Section 49-42 (b) requires a claimant to commence a suit on a payment bond within one year of the day that the claimant last performed work or supplied materials on the bonded project. See footnote 7; see also American Masons' Supply Co. v. F. W. Brown Co., supra, 174 Conn. 222. The plaintiff commenced its action on June 25, 1991, the date on which it caused its complaint to be served on each of the defendants. Rana v. Ritacco, 236 Conn. 330, 337, 672 A.2d 946 (1996) (action commenced when process served on defendant). The trial court found that the plaintiff had rendered necessary services on the city hall project pursuant to its contract with CFC within one year of this date. The trial court's findings are supported by the testimony of Rai Muhlbauer, an employee of the plaintiff who worked on the city hall project. Muhlbauer testified that on June 25, 1990, prior to the effective termination date of the owner-contractor agreement, he had performed various tasks at the project job site pursuant to the owner-contractor agreement. The trial court credited Muhlbauer's testimony. Although the defendants contend that the testimony of another employee of the plaintiff established that the plaintiff had not been working pursuant to the owner-contractor agreement after June 21, 1990, this court cannot retry the facts or pass on the credibility of witnesses. Holy Trinity Church of God in Christ v. Aetna Casualty Surety Co., 214 Conn. 216, 223, 571 A.2d 107 (1990); Kimberly-Clark Corp. v. Dubno, 204 Conn. 137, 153, 527 A.2d 679 (1987).

In light of the trial court's findings, which have not been shown to be clearly erroneous, the plaintiff worked on the city hall project, pursuant to the owner-contractor agreement and to its contract with CFC, within one year of the commencement of its action against the defendants. Accordingly, the plaintiff timely commenced its action against the defendants for compensation under the payment bond.

D

Lastly, the defendants claim that, even if they are liable on the payment bond, the plaintiff is not entitled to recover on the bond for services that it rendered after the owner-contractor agreement had terminated on July 2, 1990. The defendants contend that when the city terminated the owner-contractor agreement, services subsequently rendered by the plaintiff on the city hall project were outside of that agreement. The trial court determined that the defendants were estopped from raising this claim. We agree with the trial court.

The following additional facts are relevant to this issue. Both defendants protested the city's termination of CFC as general contractor on the city hall project. The defendants also informed the city and the plaintiff that the city's termination of the owner-contractor agreement had no legal effect. Subsequent to CFC's receipt of the city's notice of termination, CFC directed the plaintiff to continue working on the project pursuant to the owner-contractor agreement.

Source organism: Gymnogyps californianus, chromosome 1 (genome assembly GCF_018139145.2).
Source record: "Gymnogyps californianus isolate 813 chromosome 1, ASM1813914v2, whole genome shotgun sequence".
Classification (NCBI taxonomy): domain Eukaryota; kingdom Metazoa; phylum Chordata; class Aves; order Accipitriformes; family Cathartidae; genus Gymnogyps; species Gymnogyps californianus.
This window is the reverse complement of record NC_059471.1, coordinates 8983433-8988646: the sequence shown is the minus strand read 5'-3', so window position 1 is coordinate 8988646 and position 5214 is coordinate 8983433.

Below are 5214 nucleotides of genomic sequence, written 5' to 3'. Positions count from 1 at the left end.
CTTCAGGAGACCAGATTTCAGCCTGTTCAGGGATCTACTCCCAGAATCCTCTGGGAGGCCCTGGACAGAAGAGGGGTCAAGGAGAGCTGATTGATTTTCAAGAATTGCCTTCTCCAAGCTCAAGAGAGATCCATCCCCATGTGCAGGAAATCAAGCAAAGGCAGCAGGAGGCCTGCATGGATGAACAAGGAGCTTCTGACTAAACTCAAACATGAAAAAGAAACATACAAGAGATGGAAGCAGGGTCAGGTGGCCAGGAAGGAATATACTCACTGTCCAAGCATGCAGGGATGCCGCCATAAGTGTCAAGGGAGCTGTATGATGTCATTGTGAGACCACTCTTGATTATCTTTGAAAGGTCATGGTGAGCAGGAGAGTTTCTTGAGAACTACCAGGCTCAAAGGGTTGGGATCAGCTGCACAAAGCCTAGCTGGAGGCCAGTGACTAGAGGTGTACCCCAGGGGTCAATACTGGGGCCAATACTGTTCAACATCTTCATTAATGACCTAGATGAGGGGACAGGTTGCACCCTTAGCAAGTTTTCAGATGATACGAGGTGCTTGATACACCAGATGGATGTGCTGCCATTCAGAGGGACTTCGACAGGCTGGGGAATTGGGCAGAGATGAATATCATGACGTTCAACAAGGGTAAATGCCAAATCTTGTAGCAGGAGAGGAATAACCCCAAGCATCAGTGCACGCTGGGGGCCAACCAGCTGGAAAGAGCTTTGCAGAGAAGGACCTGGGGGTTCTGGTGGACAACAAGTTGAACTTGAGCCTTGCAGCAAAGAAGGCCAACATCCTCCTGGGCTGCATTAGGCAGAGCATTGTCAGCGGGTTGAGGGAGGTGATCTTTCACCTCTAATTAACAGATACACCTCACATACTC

It is well established that any recovery premised on estoppel must be supported by proof of two essential elements: (1) the party against whom estoppel is claimed must be shown to have done or said something calculated or intended to induce another party to believe that certain facts exist and to act on that belief; and (2) the other party must be shown to have changed its position in reliance on those facts, thereby incurring some injury. Lunn v. Tokeneke Assn., Inc., 227 Conn. 601, 607, 630 A.2d 1335 (1993); O'Sullivan v. Bergenty, 214 Conn. 641, 648, 573 A.2d 729 (1990). An estoppel is predicated on proof of misleading conduct resulting in prejudice to the other party. John F. Epina Realty, Inc. v. Space Realty, Inc., 194 Conn. 71, 85, 480 A.2d 499 (1984). The party claiming estoppel has the burden of proof, and whether it has met that burden in a particular case is an issue of fact. Middlesex Mutual Assurance Co. v. Walsh, 218 Conn. 681, 699, 590 A.2d 957 (1991).

The trial court found that the defendants, through their conduct, had induced the plaintiff to continue working on the city hall project. The trial court also found that the plaintiff, on the basis of the defendants' conduct, had continued to render services pursuant to the owner-contractor agreement after CFC's status as general contractor had terminated on July 2, 1990, and that the plaintiff had been injured thereby. In light of these findings, which the defendants have not demonstrated to be clearly erroneous, the trial court properly determined that the defendants were estopped from denying payment for work performed by the plaintiff after July 2, 1990. The plaintiff, therefore, was entitled to recover on the payment bond for services that it rendered after the city had terminated the owner-contractor agreement.